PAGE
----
State Drawing Room
This room is used for greeting official visitors and for photographs with the Governor and First Lady.
The pair of wall sconces on the wall are gold gilt gesso and wood with ebonized Egyptian heads. English (circa 1818).
The mahogany breakfront was made in England (1780). Breakfront means the center section projects beyond the sections on either side. The dessert service inside the breakfront is Crown Derby china manufactured in Derby, England (circa 1795).
The two marble top pier tables along the far wall are mahogany (1815). On top of the tables are a pair of Chinese pistol handled vases (1780-1800).
The portraits located above the tables are by painter John Neagle. He is mostly known as a portrait painter in the first half of the 19th century. The portraits are of Naval Lieutenant and Mrs. John Marston in 1830. He served in the Navy during the War of 1812, Mexican-American War and American Civil War. He was eventually promoted to Rear Admiral before retiring.
The two console tables on the far right wall are attributed to Charles Lannuier, a French-born cabinet maker who came to America in 1803. New York (1815).
On top of the tables are gilt bronze Argand lamps. They were a type of oil lamp invented in 1780 by Aime Argand in France. New York (1820).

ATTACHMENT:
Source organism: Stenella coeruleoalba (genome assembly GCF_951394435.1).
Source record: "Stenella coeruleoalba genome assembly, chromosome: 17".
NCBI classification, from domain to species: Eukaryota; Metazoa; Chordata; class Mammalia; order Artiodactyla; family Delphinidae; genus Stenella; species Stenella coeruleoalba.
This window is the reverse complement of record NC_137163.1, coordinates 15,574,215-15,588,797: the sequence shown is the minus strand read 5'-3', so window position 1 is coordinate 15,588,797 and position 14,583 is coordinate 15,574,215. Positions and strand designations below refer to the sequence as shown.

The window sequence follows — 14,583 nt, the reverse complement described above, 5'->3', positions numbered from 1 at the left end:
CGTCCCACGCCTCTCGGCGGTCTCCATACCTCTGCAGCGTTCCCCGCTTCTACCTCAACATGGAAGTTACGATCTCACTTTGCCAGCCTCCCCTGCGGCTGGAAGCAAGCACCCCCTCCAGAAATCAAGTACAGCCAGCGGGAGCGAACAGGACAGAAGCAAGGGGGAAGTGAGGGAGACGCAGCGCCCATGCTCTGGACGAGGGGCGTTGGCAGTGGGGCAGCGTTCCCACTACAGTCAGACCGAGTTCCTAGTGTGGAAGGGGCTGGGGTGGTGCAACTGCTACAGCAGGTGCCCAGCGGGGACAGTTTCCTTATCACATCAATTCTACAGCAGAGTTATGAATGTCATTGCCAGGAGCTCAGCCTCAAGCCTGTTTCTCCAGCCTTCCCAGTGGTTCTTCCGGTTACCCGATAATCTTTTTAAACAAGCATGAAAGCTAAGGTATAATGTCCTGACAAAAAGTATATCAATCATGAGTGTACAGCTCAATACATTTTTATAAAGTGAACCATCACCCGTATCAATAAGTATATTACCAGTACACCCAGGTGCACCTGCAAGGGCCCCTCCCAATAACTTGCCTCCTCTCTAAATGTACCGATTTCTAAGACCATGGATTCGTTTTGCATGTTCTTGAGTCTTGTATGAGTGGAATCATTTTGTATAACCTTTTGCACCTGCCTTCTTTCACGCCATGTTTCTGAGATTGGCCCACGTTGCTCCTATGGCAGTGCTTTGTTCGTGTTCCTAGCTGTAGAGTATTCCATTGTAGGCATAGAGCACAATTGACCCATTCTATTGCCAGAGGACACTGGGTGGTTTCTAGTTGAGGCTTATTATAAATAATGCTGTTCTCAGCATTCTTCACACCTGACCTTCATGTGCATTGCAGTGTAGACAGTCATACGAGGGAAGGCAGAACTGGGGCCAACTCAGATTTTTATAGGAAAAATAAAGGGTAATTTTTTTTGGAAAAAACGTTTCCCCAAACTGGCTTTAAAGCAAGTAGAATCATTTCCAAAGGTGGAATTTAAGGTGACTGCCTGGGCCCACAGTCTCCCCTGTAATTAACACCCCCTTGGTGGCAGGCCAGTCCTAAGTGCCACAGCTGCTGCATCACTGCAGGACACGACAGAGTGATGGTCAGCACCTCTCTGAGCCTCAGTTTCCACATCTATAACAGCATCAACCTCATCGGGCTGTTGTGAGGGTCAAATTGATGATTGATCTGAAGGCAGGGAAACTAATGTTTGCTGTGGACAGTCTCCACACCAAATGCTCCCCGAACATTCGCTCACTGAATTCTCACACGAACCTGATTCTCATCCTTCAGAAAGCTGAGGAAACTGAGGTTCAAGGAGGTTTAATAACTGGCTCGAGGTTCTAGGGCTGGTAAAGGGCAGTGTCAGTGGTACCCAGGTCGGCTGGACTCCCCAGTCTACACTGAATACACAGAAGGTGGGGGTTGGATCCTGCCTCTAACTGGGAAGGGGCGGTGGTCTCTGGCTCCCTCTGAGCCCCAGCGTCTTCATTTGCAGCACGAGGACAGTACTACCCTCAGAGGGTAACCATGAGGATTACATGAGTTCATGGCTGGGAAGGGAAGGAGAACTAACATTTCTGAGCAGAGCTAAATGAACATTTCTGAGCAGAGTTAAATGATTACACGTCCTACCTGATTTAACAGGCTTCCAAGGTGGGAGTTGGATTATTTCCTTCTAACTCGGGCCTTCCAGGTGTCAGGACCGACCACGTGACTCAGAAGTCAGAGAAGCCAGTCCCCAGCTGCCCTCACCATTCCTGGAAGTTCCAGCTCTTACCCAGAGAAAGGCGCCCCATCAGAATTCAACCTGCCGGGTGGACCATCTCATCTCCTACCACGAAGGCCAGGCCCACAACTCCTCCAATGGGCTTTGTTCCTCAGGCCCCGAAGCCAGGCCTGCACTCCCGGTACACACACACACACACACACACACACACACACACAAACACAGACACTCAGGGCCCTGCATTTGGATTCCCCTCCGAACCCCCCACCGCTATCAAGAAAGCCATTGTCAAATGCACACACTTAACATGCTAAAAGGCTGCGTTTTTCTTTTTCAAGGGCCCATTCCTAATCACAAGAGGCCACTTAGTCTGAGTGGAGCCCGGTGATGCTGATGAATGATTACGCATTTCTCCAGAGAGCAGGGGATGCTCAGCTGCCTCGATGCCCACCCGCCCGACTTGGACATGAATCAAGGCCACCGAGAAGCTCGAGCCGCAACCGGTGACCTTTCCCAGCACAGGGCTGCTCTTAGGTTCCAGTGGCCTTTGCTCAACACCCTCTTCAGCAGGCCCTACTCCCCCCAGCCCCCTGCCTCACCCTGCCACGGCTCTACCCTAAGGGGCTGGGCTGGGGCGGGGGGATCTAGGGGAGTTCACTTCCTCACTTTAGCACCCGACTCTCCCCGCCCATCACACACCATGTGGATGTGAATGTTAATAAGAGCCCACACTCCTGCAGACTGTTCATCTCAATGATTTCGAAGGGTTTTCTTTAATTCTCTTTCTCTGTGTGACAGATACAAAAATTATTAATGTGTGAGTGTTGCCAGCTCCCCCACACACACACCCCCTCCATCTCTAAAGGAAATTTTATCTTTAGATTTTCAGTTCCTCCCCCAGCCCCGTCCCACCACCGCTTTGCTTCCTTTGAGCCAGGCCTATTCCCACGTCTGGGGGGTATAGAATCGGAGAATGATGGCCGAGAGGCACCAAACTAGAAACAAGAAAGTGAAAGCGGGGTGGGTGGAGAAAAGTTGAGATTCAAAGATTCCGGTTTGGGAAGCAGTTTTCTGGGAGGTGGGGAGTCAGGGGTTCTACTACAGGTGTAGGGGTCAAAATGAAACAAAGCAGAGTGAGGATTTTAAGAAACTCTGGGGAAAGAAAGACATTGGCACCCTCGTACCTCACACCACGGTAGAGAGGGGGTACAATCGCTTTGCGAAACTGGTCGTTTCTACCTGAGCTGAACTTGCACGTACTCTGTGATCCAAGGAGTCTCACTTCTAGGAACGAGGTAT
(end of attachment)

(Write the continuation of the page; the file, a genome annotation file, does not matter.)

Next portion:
Above the two console tables are a pair of bull’s eye girandoles with convex mirrors. New York (1815).
The paintings on each side of the fireplace are by Alvan Fisher. He was one of America’s pioneers in landscape painting (1830).
The fireplace mantle is Italian marble. It was carved in England (1790).
The bronze clock is of George Washington made in France (1816). The inscription says, “1st in War, 1st in Peace, 1st in the heart of his countrymen.”
The sofas are attributed to Duncan Phyfe (1815), one of America’s leading furniture makers in the 19th century (Federalist period, approximately 1789-1823).
On either side of the sofa are a pair of gilt bronze caryatid candelabras lamps. The word Caryatid originates from Greece and means female statue serving as an architectural support. Single female statue in dark patina. Italy (circa 1795).
The rug is a replica of an original Aubusson tapestry. The city of Aubusson, located in central France, is famous throughout the world for its productions of tapestries and carpets since the 14th century. This replica was made by Lacey Mil of Fairmont, Ga.
The window treatment and the upholstery is Scalamandre silk. Scalamendre is one of America’s most prestigious manufactures of traditional textiles. They are famous for their work at the White House. First Lady Jacqueline Kennedy commissioned the company to help restore the White House furniture in the early 1960’s. Subsequent refurbishments at the White House over the years used scalamandre fabrics. Many of the Georgia mansion’s furnishings were recovered or remade during the Sonny Perdue administration (served 2002-2010) through the efforts of First Lady Mary Perdue.